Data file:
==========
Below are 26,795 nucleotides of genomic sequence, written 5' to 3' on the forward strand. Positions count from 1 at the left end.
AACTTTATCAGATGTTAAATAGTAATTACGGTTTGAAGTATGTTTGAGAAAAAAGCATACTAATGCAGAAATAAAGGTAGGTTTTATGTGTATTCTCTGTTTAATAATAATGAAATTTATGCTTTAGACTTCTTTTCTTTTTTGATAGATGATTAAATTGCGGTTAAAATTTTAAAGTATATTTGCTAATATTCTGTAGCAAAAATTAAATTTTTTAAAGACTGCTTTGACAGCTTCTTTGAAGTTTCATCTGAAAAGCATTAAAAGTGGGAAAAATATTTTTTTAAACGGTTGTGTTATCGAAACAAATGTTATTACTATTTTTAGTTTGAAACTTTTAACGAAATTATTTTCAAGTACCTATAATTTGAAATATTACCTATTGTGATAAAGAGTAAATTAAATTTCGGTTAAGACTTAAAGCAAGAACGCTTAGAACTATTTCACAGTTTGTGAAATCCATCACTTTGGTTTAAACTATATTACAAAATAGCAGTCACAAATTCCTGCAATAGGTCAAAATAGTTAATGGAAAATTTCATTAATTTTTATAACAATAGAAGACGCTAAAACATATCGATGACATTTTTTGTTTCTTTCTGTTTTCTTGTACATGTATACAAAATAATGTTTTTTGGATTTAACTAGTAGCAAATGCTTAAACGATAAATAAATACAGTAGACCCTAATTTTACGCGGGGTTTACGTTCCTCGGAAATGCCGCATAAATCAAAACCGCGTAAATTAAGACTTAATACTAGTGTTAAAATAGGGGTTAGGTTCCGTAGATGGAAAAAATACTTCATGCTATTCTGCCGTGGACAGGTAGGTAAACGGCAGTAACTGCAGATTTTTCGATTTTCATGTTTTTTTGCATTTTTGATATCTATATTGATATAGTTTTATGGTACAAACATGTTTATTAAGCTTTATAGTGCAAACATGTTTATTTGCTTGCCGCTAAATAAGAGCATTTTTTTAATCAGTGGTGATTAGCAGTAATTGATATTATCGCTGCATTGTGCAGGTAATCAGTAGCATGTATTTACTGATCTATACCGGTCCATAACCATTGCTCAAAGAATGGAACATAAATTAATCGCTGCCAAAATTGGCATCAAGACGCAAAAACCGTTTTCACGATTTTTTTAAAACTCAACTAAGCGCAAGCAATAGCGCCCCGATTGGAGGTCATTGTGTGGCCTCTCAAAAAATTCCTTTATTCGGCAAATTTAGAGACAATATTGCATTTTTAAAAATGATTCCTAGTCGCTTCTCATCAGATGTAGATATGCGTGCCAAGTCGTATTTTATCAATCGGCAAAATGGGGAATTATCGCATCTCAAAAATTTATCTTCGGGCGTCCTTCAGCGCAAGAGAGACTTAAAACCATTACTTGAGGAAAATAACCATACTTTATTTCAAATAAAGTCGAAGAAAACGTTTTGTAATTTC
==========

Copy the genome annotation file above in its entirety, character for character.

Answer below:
Below are 26,795 nucleotides of genomic sequence, written 5' to 3' on the forward strand. Positions count from 1 at the left end.
AACTTTATCAGATGTTAAATAGTAATTACGGTTTGAAGTATGTTTGAGAAAAAAGCATACTAATGCAGAAATAAAGGTAGGTTTTATGTGTATTCTCTGTTTAATAATAATGAAATTTATGCTTTAGACTTCTTTTCTTTTTTGATAGATGATTAAATTGCGGTTAAAATTTTAAAGTATATTTGCTAATATTCTGTAGCAAAAATTAAATTTTTTAAAGACTGCTTTGACAGCTTCTTTGAAGTTTCATCTGAAAAGCATTAAAAGTGGGAAAAATATTTTTTTAAACGGTTGTGTTATCGAAACAAATGTTATTACTATTTTTAGTTTGAAACTTTTAACGAAATTATTTTCAAGTACCTATAATTTGAAATATTACCTATTGTGATAAAGAGTAAATTAAATTTCGGTTAAGACTTAAAGCAAGAACGCTTAGAACTATTTCACAGTTTGTGAAATCCATCACTTTGGTTTAAACTATATTACAAAATAGCAGTCACAAATTCCTGCAATAGGTCAAAATAGTTAATGGAAAATTTCATTAATTTTTATAACAATAGAAGACGCTAAAACATATCGATGACATTTTTTGTTTCTTTCTGTTTTCTTGTACATGTATACAAAATAATGTTTTTTGGATTTAACTAGTAGCAAATGCTTAAACGATAAATAAATACAGTAGACCCTAATTTTACGCGGGGTTTACGTTCCTCGGAAATGCCGCATAAATCAAAACCGCGTAAATTAAGACTTAATACTAGTGTTAAAATAGGGGTTAGGTTCCGTAGATGGAAAAAATACTTCATGCTATTCTGCCGTGGACAGGTAGGTAAACGGCAGTAACTGCAGATTTTTCGATTTTCATGTTTTTTTGCATTTTTGATATCTATATTGATATAGTTTTATGGTACAAACATGTTTATTAAGCTTTATAGTGCAAACATGTTTATTTGCTTGCCGCTAAATAAGAGCATTTTTTTAATCAGTGGTGATTAGCAGTAATTGATATTATCGCTGCATTGTGCAGGTAATCAGTAGCATGTATTTACTGATCTATACCGGTCCATAACCATTGCTCAAAGAATGGAACATAAATTAATCGCTGCCAAAATTGGCATCAAGACGCAAAAACCGTTTTCACGATTTTTTTAAAACTCAACTAAGCGCAAGCAATAGCGCCCCGATTGGAGGTCATTGTGTGGCCTCTCAAAAAATTCCTTTATTCGGCAAATTTAGAGACAATATTGCATTTTTAAAAATGATTCCTAGTCGCTTCTCATCAGATGTAGATATGCGTGCCAAGTCGTATTTTATCAATCGGCAAAATGGGGAATTATCGCATCTCAAAAATTTATCTTCGGGCGTCCTTCAGCGCAAGAGAGACTTAAAACCATTACTTGAGGAAAATAACCATACTTTATTTCAAATAAAGTCGAAGAAAACGTTTTGTAATTTC